by Monte Sahlin

Adventist Today regularly provides a summary of stories that we have decided do not require in-depth reporting, but our readers may want to be aware of.
 
A new documentary exploring the unique aspects of Adventist schools by independent filmmaker Martin Doblmeier is entitled “The Blueprint: The Story of Adventist Education” and has been released on DVD. The Seventh-day Adventist denomination sponsors the second largest faith-based school system in the world and its “blueprint” can be traced back to founder Ellen G. White, who, in the mid-19th century, introduced a concept of wholistic education for mental, physical, social and spiritual health coupled with intellectual growth and service to humanity. The film tells the stories of several young people and their families at eight schools, ranging from inner city New York to a southwest Indian reservation to small towns and suburbs. A decline in enrollment at some Adventist church schools, actually driven by the changing demographics of the denomination, has led some parents to question whether Adventist education can still deliver quality academics, says Elissa Kido in the documentary. She is a faculty member in the School of Education at La Sierra University and directs CognitiveGenesis, a survey of more than 50,000 students at 800 Adventist schools across North America. The documentary demonstrates that students in Adventist schools consistently score much higher on standard tests. Doblmeier reports that students at Adventist schools score “considerably” above the national average in science, despite critics who have questioned whether good science can be taught in the context of creationism. He is not a church member and he is an award-winning film maker who produces regularly for the Public Broadcasting System (PBS).
 
The United States Postal Service has issued a commemorative stamp honoring Desmond Doss, the first conscientious objector and the only Adventist to win the Congressional Medal of Honor, the nation's top military award. Doss was given the medal for his heroic service as an unarmed medic during the battle for Okinawa in the Pacific during World War 2 when he saved the lives of 75 wounded soldiers. Doss died in 2006 at the age of 87 and was the subject of a 2004 film, The Conscientious Objector. He cited early childhood images of Jesus and the Ten Commandments with forming his resolve to be a conscientious objector, a more position against the use of weapons and violence that is rejected even by many Adventists today but is consistent with early Adventist beliefs and moral stands.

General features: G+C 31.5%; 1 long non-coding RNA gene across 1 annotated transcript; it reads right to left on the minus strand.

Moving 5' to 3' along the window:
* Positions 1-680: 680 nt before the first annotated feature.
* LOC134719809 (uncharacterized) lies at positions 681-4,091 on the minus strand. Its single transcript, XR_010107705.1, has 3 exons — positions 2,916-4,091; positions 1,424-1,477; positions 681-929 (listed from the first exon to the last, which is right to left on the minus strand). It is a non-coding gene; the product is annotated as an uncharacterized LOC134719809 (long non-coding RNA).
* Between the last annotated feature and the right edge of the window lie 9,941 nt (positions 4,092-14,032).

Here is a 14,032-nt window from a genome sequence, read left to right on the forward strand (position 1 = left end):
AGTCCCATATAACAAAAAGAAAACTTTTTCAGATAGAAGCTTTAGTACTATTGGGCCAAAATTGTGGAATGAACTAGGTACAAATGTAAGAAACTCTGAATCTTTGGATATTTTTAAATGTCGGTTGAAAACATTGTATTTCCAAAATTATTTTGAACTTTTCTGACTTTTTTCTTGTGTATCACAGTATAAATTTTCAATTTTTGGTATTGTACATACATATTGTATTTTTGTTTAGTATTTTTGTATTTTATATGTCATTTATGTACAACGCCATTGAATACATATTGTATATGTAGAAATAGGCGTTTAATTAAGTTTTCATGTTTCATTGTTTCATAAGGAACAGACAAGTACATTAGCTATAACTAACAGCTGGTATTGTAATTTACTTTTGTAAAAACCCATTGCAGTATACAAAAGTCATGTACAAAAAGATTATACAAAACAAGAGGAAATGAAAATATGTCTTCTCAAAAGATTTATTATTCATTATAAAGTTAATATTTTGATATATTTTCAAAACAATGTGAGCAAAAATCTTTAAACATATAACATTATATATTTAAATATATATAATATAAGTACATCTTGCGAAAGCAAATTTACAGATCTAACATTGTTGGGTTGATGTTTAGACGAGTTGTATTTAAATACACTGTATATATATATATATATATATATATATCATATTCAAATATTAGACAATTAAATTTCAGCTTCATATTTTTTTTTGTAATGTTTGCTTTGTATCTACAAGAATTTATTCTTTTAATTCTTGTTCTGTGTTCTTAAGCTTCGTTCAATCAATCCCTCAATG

Andrews University is offering the only online masters degree in public health (MPH) with an emphasis in nutrition and wellness at any institution in the United States. It recently announced a limited time offer of a 50 percent reduction in tuition for the first wave of enrollments. The program prepares health professionals to serve their communities and congregations by promoting healthy lifestyles through personal and community efforts. More information is available by contacting Fiona Lewis by Email:  fiona@andrews.edu
 
Adventist Health System (AHS) has settled one of several "whistleblower" lawsuits against one or more of its institutions. Late last year Marlan B. Wilbanks, an attorney at Wilbanks and Bridges who represents one of the whistleblowers told a legal news service that a settlement had been arrived at but the details were not announced. Wilbanks represents Amanda Dittman, a former bill-coding and reimbursement compliance officer for AHS, who sued the health care organization along with Dr. Charlotte Elenberger, who used to practice in the emergency department at Florida Hospital in Orlando. They accused the nonprofit affiliated with the Seventh-day Adventist Church of improperly overcharging Medicare, Medicaid and Tricare, a related Florida state program, for emergency services under the False Claims Act. By settling out of court both sides avoid testing the cases in front of a jury and the additional expense of extended litigation, as well as potential future criminal charges. Other whistleblower cases are still pending against AHS.
 
Adventist Health is the 12th healthiest company in America according to the service company that provides analytics, best practices and benchmark data on employer health promotion activities. The ranking is based on a year-long assessment process. Adventist Health is one of five nonprofit health care organizations affiliated with the Seventh-day Adventist denomination in the United States. It serves communities in California, Hawaii, Oregon and Washington. It has 21,000 employees, 4,500 accredited physicians and 3,000 volunteers.
 
Adventist Healthcare has withdrawn from the competition to build and operate the new hospital that the Australian government wants to establish in French Forest, a northern suburb of Sydney. It was included in the final three organizations in the proposal process, but withdrew leaving the two largest health care organizations in the country. The contract would have provided that after the first 20 years the institution would revert to public ownership.